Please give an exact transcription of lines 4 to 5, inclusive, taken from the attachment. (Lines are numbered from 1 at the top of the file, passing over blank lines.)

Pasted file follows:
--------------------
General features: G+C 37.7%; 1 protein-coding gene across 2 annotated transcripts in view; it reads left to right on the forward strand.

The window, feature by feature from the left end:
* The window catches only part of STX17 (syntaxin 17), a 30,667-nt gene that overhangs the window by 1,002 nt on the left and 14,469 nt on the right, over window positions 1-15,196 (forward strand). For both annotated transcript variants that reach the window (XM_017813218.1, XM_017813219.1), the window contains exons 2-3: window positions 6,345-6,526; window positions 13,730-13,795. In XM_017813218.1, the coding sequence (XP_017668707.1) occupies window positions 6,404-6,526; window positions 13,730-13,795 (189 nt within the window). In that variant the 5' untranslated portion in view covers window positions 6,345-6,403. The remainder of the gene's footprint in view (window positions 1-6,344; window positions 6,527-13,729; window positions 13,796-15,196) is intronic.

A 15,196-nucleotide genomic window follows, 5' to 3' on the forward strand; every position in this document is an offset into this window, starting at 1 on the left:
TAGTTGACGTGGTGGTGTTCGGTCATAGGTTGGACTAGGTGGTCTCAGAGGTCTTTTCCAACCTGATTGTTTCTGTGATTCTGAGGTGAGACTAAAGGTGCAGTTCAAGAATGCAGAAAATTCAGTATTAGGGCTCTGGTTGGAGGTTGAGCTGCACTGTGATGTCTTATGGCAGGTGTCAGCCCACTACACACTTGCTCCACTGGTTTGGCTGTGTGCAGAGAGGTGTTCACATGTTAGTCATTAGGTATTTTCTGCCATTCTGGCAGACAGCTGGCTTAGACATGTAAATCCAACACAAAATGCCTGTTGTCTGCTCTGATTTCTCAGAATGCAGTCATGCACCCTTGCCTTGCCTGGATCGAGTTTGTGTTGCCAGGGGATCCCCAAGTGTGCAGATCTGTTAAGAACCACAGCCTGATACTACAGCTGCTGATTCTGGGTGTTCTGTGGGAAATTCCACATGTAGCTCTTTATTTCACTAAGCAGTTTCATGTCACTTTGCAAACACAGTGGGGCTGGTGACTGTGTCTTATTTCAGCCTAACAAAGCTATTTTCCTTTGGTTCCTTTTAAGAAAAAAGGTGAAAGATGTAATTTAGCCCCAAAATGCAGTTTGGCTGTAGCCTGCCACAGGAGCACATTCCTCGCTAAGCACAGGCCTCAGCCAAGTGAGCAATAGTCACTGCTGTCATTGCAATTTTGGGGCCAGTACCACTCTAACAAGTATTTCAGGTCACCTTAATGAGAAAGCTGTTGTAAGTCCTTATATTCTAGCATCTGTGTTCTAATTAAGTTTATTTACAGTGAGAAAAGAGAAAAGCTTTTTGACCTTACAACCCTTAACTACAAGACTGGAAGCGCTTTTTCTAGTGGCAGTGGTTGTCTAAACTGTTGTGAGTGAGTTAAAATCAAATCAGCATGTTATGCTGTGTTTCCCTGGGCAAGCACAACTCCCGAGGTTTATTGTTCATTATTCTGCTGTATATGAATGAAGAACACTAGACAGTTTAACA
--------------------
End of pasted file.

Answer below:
A 15,196-nucleotide genomic window follows, 5' to 3' on the forward strand; every position in this document is an offset into this window, starting at 1 on the left:
TAGTTGACGTGGTGGTGTTCGGTCATAGGTTGGACTAGGTGGTCTCAGAGGTCTTTTCCAACCTGATTGTTTCTGTGATTCTGAGGTGAGACTAAAGGTGCAGTTCAAGAATGCAGAAAATTCAGTATTAGGGCTCTGGTTGGAGGTTGAGCTGCACTGTGATGTCTTATGGCAGGTGTCAGCCCACTACACACTTGCTCCACTGGTTTGGCTGTGTGCAGAGAGGTGTTCACATGTTAGTCATTAGGTATTTTCTGCCATTCTGGCAGACAGCTGGCTTAGACATGTAAATCCAACACAAAATGCCTGTTGTCTGCTCTGATTTCTCAGAATGCAGTCATGCACCCTTGCCTTGCCTGGATCGAGTTTGTGTTGCCAGGGGATCCCCAAGTGTGCAGATCTGTTAAGAACCACAGCCTGATACTACAGCTGCTGATTCTGGGTGTTCTGTGGGAAATTCCACATGTAGCTCTTTATTTCACTAAGCAGTTTCATGTCACTTTGCAAACACAGTGGGGCTGGTGACTGTGTCTTATTTCAGCCTAACAAAGCTATTTTCCTTTGGTTCCTTTTAAGAAAAAAGGTGAAAGATGTAATTTAGCCCCAAAATGCAGTTTGGCTGTAGCCTGCCACAGGAGCACATTCCTCGCTAAGCACAGGCCTCAGCCAAGTGAGCAATAGTCACTGCTGTCATTGCAATTTTGGGGCCAGTACCACTCTAACAAGTATTTCAGGTCACCTTAATGAGAAAGCTGTTGTAAGTCCTTATATTCTAGCATCTGTGTTCTAATTAAGTTTATTTACAGTGAGAAAAGAGAAAAGCTTTTTGACCTTACAACCCTTAACTACAAGACTGGAAGCGCTTTTTCTAGTGGCAGTGGTTGTCTAAACTGTTGTGAGTGAGTTAAAATCAAATCAGCATGTTATGCTGTGTTTCCCTGGGCAAGCACAACTCCCGAGGTTTATTGTTCATTATTCTGCTGTATATGAATGAAGAACACTAGACAGTTTAACA